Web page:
It’s your house. Use it in ways that reflect your values. If cramming it full of junk so you can’t turn around in it is a value for you, go for it. If setting aside a room for serving only Thanksgiving and Easter dinner is a value for you, Mazel Tov!

    But if embracing your present interests and art is a value, I say, leave behind the “well, everyone has a formal living room” room, or make Bobby finally come over and get his stuff out of your house, and make the freed-up space into a quilt studio, or a home office, or a potting shed, or a canning kitchen, or a model train room, or a gun-smith shop, or whatever makes your heart sing!

  3. posted by G. on

    The labels on the blueprints are just a suggestion.

    I can’t count how often I read about “no room for my office (or hobby), but I can’t totally take over the guest room because this person stays 2 nights once a year.” Or can’t take over the formal living room or dining room because they hold a once-a-year holiday get together.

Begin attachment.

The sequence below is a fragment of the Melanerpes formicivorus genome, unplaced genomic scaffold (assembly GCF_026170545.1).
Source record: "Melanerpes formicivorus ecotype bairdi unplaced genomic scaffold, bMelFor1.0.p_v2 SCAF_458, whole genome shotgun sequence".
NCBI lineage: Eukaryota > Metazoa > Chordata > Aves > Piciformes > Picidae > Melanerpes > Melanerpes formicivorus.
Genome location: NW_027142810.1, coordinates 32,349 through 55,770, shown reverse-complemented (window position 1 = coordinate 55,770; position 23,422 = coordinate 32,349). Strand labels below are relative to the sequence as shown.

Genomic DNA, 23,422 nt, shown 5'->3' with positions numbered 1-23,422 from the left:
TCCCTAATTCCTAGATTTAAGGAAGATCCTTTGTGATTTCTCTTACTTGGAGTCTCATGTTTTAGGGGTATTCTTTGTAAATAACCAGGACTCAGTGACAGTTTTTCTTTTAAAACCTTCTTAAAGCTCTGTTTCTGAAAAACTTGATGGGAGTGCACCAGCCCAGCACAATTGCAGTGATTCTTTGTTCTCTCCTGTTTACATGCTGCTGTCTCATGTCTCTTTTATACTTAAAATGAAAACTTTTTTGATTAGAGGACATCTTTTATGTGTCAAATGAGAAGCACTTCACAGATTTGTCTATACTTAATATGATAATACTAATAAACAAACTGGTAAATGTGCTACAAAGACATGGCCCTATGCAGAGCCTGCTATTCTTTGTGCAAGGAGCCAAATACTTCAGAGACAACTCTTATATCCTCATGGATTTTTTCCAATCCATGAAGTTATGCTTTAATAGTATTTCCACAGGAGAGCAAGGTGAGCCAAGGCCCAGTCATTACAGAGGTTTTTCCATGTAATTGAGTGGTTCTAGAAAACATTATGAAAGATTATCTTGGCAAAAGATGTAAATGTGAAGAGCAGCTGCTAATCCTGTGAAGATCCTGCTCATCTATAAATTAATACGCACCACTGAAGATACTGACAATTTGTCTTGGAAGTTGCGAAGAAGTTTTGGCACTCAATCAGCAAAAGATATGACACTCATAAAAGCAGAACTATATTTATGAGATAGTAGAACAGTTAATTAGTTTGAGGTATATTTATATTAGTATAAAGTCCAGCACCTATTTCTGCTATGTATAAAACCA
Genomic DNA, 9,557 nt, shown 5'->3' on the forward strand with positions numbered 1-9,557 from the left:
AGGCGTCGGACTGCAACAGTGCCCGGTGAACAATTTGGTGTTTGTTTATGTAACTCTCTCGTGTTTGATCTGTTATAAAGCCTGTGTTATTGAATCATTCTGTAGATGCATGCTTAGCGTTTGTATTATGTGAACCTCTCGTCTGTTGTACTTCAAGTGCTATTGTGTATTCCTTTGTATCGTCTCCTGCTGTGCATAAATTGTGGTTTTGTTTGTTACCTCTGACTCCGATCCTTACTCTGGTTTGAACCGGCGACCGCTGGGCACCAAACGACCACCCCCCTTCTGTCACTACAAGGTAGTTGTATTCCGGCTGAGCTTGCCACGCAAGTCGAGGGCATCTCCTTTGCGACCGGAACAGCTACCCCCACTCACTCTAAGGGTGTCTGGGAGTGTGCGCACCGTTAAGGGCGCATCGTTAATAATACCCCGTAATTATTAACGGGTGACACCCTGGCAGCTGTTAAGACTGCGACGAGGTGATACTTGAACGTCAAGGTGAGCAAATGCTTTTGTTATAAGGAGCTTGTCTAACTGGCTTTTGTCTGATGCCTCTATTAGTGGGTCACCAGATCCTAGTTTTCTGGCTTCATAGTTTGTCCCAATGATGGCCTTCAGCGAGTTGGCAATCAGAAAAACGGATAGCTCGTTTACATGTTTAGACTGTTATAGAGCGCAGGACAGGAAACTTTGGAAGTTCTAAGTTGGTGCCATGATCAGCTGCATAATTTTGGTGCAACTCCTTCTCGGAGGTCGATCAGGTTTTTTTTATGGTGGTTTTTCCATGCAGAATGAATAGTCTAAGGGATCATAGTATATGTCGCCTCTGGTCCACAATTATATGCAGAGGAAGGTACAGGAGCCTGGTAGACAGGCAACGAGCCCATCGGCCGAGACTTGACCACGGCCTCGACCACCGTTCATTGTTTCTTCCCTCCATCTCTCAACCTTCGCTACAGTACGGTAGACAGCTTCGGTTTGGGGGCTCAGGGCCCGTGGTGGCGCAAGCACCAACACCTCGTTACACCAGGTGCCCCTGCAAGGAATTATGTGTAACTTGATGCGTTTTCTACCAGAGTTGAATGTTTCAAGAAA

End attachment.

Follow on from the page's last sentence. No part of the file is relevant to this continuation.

Is a short once a year event worth making your home not work well the rest of the year? Everyone will have their own answer to how often guests must stay to keep the guest room.

  4. posted by JC on

    Our home has an open floor plan (think barn frame with partitions). We have more “areas” rather than dedicated “rooms”. My sewing “area” is 25% of the loft, while DH’s “gun room” is an actual room with dead bolt locks in the basement. The dining area has our table, but also has a stereo, several very large (6-9′ tall) potted plants, and a woodbox for the woodstove and for several weeks of the year it is the staging area for DH’s hunting/camping gear for his big trips. Since DD has moved out, we now have an extra bedroom. Although we will likely keep the bed for the very rare guest, I use it mainly for storage of fabric and craft supplies so I have more active space in my sewing area.

  5. posted by [email protected] on

    I so agree! We actually had a large closet that we converted into a room for our grandson. We put a crib in there and when he spent the night, that’s where he slept. It worked great. I’m big on thinking outside the box and using things in an unconventional way. Love this post.